A covert 20-year plan to establish Maori sovereignty is political dynamite. Graham Adams argues it represents a real threat to the Prime Minister’s reputation as open and transparent.
Judith Collins made no effort to hide the cat-with-the-cream expression on her face when she answered journalists’ questions after a National Party meeting in Auckland on Saturday. She had just delivered a speech that rolled a grenade under Jacinda Ardern — with an apparent confidence that it would go off with an almighty bang and cause an awful lot of damage to the Labour government. She looked extremely pleased with herself.
Collins had already prepared the ground last week for the grenade to have maximum impact when she described the government’s proposal to establish a Maori Health Authority as “racist separation” and “segregation”.
Her statements were met mostly with scorn by media commentators — including damning them as an act of desperation, and obviously made in the vain hope of replicating Don Brash’s lift in the polls after his Orewa speech in 2004. The Maori Party accused her of “playing to the white supremacists”.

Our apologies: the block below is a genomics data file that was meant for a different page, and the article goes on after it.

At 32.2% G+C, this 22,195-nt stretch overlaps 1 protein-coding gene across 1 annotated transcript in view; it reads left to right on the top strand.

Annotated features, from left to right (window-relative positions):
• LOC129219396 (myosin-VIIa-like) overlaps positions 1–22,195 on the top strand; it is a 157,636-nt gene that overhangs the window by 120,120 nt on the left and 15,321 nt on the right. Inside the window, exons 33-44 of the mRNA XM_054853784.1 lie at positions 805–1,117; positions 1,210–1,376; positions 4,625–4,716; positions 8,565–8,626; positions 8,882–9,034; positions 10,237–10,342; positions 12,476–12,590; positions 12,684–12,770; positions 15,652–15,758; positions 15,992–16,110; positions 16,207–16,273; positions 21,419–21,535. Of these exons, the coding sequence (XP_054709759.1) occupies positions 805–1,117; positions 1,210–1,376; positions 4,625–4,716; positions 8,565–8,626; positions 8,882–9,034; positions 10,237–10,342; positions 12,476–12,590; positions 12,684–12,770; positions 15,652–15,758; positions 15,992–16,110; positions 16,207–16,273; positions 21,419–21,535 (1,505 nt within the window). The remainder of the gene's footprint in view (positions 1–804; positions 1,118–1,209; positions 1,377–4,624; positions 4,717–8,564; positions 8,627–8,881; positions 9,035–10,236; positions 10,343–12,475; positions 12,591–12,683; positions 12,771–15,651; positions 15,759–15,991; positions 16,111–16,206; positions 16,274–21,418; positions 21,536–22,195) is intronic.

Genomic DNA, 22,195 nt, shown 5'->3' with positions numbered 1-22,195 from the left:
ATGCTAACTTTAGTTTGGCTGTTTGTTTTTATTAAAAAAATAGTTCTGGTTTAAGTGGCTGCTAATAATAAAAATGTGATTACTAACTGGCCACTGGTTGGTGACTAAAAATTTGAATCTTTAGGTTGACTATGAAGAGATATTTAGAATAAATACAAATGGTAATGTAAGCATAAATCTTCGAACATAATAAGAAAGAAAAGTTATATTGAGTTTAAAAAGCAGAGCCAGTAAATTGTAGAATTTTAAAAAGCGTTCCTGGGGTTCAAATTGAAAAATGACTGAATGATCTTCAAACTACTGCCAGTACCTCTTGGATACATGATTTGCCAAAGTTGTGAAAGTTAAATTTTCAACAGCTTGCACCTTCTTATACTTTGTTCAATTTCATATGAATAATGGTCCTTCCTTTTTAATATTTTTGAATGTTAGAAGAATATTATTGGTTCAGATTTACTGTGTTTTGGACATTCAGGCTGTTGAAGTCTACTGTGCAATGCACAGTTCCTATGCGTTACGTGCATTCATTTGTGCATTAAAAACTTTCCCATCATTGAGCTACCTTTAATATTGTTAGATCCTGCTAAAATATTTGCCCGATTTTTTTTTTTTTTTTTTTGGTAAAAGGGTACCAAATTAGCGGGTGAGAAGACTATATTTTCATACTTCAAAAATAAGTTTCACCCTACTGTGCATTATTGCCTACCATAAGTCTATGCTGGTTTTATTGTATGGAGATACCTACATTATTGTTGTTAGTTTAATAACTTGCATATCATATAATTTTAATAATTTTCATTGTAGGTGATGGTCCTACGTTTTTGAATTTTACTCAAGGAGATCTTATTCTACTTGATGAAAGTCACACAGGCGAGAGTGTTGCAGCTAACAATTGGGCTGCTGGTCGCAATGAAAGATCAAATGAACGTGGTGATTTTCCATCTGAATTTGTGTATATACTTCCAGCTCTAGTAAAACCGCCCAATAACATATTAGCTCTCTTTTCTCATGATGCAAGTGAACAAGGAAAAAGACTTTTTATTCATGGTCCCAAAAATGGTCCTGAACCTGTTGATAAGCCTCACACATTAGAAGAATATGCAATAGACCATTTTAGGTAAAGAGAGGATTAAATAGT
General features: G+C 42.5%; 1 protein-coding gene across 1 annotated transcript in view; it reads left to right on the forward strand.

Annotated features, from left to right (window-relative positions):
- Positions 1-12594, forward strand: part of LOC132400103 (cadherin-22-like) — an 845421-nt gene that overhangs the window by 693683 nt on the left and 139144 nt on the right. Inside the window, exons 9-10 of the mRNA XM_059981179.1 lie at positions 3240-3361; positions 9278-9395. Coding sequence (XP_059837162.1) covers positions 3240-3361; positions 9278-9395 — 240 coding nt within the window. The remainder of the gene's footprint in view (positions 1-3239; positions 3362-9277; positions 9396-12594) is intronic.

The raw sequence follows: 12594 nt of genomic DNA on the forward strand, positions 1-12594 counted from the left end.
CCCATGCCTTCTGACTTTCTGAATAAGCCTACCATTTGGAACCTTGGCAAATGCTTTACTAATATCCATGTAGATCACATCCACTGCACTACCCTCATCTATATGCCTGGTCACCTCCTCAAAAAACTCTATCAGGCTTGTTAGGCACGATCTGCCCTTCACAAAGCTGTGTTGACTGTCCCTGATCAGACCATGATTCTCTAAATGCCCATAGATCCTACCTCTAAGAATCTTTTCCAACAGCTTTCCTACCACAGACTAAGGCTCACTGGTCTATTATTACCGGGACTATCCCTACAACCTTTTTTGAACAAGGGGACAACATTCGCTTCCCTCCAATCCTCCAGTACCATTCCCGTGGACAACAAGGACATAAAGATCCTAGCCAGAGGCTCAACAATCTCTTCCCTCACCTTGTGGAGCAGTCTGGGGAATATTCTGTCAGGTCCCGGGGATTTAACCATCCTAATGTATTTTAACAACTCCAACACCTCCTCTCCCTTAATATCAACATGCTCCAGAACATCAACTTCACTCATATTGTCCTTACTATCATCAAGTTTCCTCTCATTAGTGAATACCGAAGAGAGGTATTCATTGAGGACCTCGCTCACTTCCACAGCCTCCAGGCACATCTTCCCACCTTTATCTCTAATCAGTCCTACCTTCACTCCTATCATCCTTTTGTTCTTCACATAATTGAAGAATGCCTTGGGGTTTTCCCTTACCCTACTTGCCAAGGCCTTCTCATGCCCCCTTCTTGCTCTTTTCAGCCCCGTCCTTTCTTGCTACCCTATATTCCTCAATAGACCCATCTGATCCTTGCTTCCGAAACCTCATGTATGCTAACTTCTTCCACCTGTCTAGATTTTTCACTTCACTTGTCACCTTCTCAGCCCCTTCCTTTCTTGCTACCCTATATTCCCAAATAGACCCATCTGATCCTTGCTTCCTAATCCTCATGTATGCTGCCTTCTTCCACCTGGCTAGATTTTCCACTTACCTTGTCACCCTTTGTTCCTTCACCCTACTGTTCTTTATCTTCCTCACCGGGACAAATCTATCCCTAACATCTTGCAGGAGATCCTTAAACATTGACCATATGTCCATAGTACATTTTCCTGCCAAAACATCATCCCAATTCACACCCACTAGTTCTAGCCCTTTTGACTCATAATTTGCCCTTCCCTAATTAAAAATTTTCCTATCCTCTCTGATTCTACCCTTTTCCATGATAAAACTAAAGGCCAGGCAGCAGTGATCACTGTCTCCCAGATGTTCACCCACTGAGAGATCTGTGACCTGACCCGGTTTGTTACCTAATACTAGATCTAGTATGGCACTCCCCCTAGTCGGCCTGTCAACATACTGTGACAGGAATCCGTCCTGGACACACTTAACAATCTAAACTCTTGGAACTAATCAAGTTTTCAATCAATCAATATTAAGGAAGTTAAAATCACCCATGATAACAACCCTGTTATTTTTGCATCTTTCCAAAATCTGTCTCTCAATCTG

On Saturday, having already ensured the media’s attention with her previous incendiary comments about racial separatism, Collins widened her criticisms beyond the new health authority. She warned that a Māori Health Authority was simply one step along a path towards a nation divided on racial lines — from education and health to a “a separate Māori Parliament or Upper House”.
Such a warning might have been passed off as just more “desperate racist politicking” (as Māori Party co-leader Debbie Ngarewa-Packer had described her earlier comments) if Collins didn’t happen to have in her possession the unredacted blueprint for just such a revolutionary transformation of New Zealand’s democracy.
The document — titled He Puapua: The Report of the Working Group on a Plan to Realise the UN Declaration on the Rights of Indigenous Peoples in Aotearoa/New Zealand — is explosive.